No.6 A standard is something that is necessary for interoperability. The standard that matters for service meshes is TCP, or HTTP, or things like SMI that allow tools to be built on top of the service mesh. (E.g. this excellent example of Argo driving Linkerd via SMI for canary rollouts.)

Envoy being a popular choice of service mesh data plane proxy is not a standard, it’s simply a commonality. What would it mean for Envoy to be a “service mesh standard”? That we could keep our data plane in place, and swap out the control plane? That we can have different control planes operate the same data plane? These are far-fetched use cases at best.

But what if we have a requirement to use Envoy?

I would argue that’s not a real requirement. Your job is not to adopt a particular piece of technology. Your job is to solve a problem.

And if your problem is “we need to build a reliable, secure, and observable Kubernetes platform without paying an insane complexity cost” then I highly suggest you consider taking a look at Linkerd.

Who uses Linkerd2-proxy in production today?

Everyone who uses Linkerd uses Linkerd2-proxy. That means that you can find Linkerd2-proxy powering the critical production architecture of companies like Nordstrom, Microsoft, H-E-B, Chase, Clover Health, HP, any many more.

Could other service mesh projects use Linkerd2-proxy?

Not really. But anyone who is interested in building a high performance ultralight network proxy could certainly make use of the underlying Rust network libraries that power Linkerd.

Sounds amazing! How can I get started with Linkerd?

I never thought you’d ask. You can install Linkerd in about 5 minutes, including mutual TLS, with zero configuration required. Start with our getting started guide.

Linkerd is for everyone

Linkerd is a community project and is hosted by the Cloud Native Computing Foundation. Linkerd is committed to open governance. If you have feature requests, questions, or comments, we’d love to have you join our rapidly-growing community! Linkerd is hosted on GitHub, and we have a thriving community on Slack, Twitter, and the mailing lists. Come and join the fun!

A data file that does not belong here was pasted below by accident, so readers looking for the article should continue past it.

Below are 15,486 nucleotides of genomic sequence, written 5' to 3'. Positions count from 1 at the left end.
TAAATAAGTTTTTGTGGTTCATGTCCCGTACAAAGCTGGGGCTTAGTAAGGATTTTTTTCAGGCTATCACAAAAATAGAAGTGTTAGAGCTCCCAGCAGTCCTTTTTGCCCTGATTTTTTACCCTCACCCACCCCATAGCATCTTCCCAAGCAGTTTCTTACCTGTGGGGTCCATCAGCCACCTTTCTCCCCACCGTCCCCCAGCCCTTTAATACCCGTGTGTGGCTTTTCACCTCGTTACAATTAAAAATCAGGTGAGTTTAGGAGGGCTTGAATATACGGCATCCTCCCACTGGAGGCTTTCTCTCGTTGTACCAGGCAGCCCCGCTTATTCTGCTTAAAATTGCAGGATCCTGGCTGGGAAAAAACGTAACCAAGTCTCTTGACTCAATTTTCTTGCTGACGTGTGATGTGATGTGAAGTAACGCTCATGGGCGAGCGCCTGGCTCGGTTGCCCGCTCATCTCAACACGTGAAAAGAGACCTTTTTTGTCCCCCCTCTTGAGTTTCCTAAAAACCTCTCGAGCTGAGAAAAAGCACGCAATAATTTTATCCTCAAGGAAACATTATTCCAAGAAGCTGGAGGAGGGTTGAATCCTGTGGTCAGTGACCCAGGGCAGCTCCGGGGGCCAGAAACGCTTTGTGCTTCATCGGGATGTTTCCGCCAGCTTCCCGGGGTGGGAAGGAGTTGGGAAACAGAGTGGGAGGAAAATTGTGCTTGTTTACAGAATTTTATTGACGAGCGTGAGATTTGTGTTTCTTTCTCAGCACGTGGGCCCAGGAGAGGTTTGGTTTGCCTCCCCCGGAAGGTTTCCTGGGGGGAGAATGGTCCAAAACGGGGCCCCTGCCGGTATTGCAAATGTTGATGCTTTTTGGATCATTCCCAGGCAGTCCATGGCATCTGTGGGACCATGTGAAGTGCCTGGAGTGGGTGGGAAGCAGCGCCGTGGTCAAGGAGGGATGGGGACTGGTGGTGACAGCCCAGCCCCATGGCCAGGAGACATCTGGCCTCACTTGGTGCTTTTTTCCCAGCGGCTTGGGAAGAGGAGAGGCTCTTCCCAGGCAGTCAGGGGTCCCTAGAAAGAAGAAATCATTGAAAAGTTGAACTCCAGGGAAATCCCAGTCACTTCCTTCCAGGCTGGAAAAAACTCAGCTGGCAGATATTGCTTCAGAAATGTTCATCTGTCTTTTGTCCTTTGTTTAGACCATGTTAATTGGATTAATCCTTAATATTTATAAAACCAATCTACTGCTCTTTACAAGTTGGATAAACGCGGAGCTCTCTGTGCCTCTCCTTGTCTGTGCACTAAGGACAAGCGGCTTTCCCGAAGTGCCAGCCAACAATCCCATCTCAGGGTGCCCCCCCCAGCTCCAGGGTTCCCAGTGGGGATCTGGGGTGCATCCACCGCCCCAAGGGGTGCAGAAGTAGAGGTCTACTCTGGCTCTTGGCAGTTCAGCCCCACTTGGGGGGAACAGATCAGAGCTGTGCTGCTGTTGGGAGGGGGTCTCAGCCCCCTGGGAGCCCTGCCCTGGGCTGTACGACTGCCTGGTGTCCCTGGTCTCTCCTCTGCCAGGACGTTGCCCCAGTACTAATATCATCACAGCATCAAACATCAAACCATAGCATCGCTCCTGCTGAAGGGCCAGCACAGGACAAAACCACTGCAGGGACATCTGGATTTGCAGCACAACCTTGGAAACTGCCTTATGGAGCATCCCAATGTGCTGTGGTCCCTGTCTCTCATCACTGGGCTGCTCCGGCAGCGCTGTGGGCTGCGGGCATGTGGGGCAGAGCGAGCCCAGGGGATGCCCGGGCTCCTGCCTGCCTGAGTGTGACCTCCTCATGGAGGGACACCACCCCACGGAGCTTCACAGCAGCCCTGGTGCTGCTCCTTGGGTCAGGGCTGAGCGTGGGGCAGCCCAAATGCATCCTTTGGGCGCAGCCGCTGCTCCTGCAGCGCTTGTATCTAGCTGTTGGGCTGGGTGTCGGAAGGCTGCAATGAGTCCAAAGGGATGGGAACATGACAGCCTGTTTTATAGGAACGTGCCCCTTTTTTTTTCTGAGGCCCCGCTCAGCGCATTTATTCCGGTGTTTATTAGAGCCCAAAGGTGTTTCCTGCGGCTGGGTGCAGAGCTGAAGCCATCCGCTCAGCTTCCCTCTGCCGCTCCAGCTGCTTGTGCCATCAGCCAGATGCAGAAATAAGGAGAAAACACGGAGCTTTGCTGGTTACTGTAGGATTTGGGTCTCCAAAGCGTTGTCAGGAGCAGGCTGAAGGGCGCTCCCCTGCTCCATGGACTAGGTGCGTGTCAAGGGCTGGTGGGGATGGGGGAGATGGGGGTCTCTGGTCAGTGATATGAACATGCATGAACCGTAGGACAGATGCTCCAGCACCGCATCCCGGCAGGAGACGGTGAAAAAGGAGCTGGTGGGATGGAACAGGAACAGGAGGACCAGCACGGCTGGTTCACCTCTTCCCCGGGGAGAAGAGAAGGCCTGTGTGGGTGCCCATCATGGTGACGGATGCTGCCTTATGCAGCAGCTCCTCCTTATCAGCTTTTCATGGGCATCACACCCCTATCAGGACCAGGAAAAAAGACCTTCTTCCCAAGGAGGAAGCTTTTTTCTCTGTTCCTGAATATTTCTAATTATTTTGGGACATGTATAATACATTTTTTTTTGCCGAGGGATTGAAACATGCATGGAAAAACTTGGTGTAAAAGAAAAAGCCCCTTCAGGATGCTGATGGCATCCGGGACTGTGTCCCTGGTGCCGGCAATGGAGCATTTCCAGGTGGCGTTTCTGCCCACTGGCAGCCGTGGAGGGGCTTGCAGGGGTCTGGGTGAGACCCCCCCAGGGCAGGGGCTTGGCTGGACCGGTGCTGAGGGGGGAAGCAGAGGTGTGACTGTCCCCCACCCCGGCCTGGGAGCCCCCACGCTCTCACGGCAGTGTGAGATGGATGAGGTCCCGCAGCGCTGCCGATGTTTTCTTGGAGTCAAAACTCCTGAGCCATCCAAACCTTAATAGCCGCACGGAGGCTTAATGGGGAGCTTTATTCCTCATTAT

(Photo by Paul Felberbauer on Unsplash).


  1. And while Envoy is great, the recent crop of low-calorie vendors who attach themselves to Envoy, promote Envoy as the one true path to the service mesh, take swipes at Linkerd because it doesn’t “support” Envoy (as if that were somehow a requirement), etc, are most decidedly not great. ↩︎

  2. After all, Linkerd invented the term “service mesh”, and look where it got us. ↩︎

  3. As measured with the excellent scc tool by running scc source include inside the Envoy repo circa November 2020. ↩︎

  4. Similarly measured by running scc linkerd linkerd2-proxy inside the linkerd2-proxy repo circa November 2020. ↩︎

  5. Code complexity does not necessarily translate to user-facing complexity, of course. One might ask: can an Envoy-based service mesh successfully wrap Envoy’s complexity, so that end users can avoid the necessity of developing operational expertise? Answering this question fully is outside the scope of this article (which is about Linkerd, after all!) but a perusal of the 300+ open issues in Istio that refer to Envoy suggests that, at a minimum, it is not trivial. ↩︎

  6. We hear this particular argument put forth by vendors of Envoy-based service meshes, usually because they don’t have a good technical argument to fall back to. ↩︎